“Slut Shaming” in Unexpected Places

By Lori Lawson

 

Foreword: If this offends you, I am sorry. I am sorry that you do not see the gravity of the issue of victim blaming, which is an issue that needs a voice. Today, that voice is my voice. Victims are victims. No one deserves to be raped, injured, or murdered, regardless of their ethnicity, gender, socioeconomic status, religion, age, appearance, or any other factor that has even been used to excuse a guilty party.

While my blog post today may not be directly linked to leadership or community engagement, I think that we could all stand to take a moment and examine who we hold accountable for what actions and why. As a leader, or even community member, it is important to understand how important equality and removing bias are in creating a well-funcioning group. Today’s example is what is known today as “slut shaming.”

In a nutshell, slut shaming is blaming the victim of sexual assault for making themselves a target through the way they dress or act instead of assigning blame for the assault on the rapist. Essentially, this is a manifestation of the idea circulating that women need to be taught not to get raped rather than teaching people not to rape. Now, you may ask, where did I see this occur that was so shocking to me? An interview.

The scenario presented for the group to solve was clear enough: a cheating wife leaves her castle while her husband is away and finds herself face-to-face with a murderer that her friend, a boatman, and her lover do not help her escape from. The task for the group was to determine who was most and least responsible for the murder. Much to my surprise, a common theme of the woman being responsible for her own death over the actual murderer because she was violating a moral code that defines adultery as wrong.

Naturally, my reaction went something like “HELLO?! Since when did cheating on your husband suddenly mean that someone can stick a knife in you until you die without being held fully accountable for it?” As you can see, just like with slut shaming (because that is what this really boils down to), the woman who has violated traditionally socially accepted behavior suddenly takes on more responsibility for the misfortune that has befallen her than a woman who had not, when in reality the person who committed the crime is the guilty one.

Why should this decision make a difference? It shouldn’t. The person responsible for the murder is the person who committed the murder, not the victim. So my message to you is to always carefully evaluate you reasoning before blaming anyone. While I hope none of my peers are exhibiting this specific type of disassociation of blame, this does serve as an example of how sometimes you need to take a step back and examine the motivations behind behavior before simply continuing a trend or already existing, poorly grounded consensus. Look deeper, think more, and then act accordingly – it might just be the difference between letting someone get away with murder or holding them accountable.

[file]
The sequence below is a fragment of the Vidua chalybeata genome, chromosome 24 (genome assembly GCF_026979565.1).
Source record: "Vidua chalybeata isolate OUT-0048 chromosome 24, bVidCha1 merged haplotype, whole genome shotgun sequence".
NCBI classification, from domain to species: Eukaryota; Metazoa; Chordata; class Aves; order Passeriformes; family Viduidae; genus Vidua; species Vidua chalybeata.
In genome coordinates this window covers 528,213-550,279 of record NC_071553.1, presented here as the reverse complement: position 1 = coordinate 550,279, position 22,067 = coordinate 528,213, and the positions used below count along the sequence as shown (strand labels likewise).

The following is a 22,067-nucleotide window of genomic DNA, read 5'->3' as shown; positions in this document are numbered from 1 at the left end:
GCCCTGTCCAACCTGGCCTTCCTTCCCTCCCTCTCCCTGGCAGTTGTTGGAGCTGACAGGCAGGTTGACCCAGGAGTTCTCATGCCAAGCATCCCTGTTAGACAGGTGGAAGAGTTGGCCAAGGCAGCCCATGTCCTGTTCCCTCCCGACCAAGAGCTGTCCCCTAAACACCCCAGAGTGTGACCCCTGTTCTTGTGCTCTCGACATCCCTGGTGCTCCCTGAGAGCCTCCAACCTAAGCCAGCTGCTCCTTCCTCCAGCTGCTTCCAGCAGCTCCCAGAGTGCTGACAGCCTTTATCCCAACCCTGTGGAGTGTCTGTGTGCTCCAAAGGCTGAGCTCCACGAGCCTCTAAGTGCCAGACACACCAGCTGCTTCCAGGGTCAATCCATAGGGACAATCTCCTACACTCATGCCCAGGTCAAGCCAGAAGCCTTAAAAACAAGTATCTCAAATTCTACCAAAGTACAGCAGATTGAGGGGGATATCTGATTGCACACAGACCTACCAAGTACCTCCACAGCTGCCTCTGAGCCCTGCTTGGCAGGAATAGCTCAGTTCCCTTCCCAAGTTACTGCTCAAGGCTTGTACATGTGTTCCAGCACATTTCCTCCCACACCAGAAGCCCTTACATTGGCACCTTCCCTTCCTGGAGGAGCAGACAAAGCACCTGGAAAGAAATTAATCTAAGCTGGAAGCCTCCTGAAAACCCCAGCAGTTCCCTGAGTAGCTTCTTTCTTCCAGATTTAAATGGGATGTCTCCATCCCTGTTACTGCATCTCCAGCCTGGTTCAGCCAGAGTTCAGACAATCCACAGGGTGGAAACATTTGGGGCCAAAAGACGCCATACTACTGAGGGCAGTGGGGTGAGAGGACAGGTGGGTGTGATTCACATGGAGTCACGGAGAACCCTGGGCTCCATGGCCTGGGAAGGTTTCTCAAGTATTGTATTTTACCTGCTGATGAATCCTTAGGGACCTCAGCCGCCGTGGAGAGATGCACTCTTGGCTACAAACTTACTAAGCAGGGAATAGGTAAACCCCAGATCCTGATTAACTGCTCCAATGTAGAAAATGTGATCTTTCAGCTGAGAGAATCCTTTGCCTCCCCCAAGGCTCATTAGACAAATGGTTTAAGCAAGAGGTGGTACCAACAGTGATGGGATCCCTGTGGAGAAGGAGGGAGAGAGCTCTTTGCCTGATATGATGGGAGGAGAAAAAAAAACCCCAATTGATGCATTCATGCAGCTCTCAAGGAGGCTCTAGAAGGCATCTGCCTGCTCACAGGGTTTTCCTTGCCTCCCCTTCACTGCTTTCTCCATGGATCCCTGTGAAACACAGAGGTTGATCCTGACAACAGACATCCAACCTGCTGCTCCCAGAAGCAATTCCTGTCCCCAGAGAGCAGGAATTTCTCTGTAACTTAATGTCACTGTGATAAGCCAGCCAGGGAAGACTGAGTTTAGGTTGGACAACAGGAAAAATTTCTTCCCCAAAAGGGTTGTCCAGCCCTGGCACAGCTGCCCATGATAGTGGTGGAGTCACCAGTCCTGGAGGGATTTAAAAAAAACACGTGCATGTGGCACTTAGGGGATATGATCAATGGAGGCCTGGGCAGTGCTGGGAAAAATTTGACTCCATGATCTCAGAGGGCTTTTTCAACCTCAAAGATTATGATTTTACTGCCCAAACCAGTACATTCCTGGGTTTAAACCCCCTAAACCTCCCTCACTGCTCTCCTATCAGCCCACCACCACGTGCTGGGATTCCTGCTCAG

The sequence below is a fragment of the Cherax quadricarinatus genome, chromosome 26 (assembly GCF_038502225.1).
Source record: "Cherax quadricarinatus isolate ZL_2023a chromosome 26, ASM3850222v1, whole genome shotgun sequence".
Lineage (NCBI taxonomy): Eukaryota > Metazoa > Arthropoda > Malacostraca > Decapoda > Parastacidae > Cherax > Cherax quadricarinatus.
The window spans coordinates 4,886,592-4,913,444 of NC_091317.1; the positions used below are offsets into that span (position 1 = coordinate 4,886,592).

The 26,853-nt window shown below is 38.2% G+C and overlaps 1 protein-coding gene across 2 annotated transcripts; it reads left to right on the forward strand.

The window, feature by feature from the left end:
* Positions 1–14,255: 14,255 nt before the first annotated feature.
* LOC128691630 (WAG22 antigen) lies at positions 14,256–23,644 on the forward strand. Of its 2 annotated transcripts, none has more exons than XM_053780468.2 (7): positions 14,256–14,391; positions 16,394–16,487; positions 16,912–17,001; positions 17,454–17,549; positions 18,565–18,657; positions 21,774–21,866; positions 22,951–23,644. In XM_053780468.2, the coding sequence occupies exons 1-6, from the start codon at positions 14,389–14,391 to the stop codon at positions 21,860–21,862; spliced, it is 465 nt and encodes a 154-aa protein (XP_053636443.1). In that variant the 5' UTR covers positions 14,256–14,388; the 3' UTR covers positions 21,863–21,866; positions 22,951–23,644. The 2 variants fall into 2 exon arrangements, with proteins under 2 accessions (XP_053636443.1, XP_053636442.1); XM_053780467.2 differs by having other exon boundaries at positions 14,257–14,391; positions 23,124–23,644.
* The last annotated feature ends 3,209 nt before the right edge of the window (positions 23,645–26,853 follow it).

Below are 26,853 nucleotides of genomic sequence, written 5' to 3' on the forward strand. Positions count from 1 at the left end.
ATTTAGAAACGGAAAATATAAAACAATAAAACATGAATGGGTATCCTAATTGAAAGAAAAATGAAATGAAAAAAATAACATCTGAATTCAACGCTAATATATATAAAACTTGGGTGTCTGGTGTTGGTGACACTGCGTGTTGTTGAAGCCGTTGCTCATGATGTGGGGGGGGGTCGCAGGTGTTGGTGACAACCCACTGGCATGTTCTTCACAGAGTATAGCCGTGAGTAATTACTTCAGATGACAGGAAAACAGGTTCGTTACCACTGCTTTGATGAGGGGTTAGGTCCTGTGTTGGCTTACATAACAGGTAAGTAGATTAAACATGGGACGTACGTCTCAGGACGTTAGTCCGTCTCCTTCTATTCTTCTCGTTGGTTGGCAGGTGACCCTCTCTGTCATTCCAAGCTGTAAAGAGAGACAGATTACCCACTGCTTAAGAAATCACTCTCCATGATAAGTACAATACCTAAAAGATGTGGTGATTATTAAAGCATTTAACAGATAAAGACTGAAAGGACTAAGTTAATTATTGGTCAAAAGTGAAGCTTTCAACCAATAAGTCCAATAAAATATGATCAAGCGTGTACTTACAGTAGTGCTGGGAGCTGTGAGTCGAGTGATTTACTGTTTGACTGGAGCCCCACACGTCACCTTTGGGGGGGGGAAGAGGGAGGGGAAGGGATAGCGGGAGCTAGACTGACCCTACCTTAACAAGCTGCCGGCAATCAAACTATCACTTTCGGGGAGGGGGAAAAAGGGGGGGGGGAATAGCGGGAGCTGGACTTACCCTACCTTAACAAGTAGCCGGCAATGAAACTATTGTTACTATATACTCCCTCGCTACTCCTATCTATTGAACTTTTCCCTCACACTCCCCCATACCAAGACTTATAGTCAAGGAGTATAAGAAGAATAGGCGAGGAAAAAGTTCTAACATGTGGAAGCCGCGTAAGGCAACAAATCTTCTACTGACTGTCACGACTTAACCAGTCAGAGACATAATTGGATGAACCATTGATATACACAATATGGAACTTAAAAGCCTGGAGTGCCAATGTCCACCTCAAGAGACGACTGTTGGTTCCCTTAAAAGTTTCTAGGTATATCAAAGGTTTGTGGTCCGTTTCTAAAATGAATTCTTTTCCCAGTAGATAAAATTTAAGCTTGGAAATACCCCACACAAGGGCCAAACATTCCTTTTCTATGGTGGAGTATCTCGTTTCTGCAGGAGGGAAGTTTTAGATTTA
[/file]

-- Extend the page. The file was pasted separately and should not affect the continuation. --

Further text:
4 Responses to ““Slut Shaming” in Unexpected Places”

  1.   lwaldron Says:

    Lori,

    I absolutely agree with your position. You stated valuable evidence backing your position as well, kudos. It is important for our society to be what America stands for- ethics- the difference between right and wrong. This is a sticky situation that most people have blurred positions on. In my hometown, Roanoke, there was a girl who made national news when she went missing back in 2008 and was found in Charlottesville. She was drunk at a Nirvanna concert and left the concert arena to later be murdered. Officials and friends say she was wearing a mini skirt and a little gothic, edgy looking outfit that was a bit revealing. I believe this is America, a country where we pride ourselves on eternal love and the betterment of our country. With that being said, who’s team are we really on? More importantly, I want to be on everyone’s team! That’s AMERICA!

  2.   ooladipu Says:

    I definitly agree with your standpoint. The fact that some of the people involved in the group interview associated the blame to the victim is shocking. It is, however, all too commonly seen and heard…which is disheartening.

  3.   Daedalus Says:

    ~Naturally, my reaction went something like “HELLO?! Since when did cheating on your husband suddenly mean that someone can stick a knife in you until you die without being held fully accountable for it?”~

    ‘There will always be assholes, they exist for good people exist!’

    Also

    ‘Some people just cannot think!’

    And

    ‘People tend to act on their first impulse!’

    Which means that people don’t usually think things through when they commit an action. It is so rare that slut shaming happens.

    If I were to be slut shamed I would punch the guy in the face and knock him out – one quick painful unexpected punch. Problem solved. Onlookers will responded ‘he was asking for it!’

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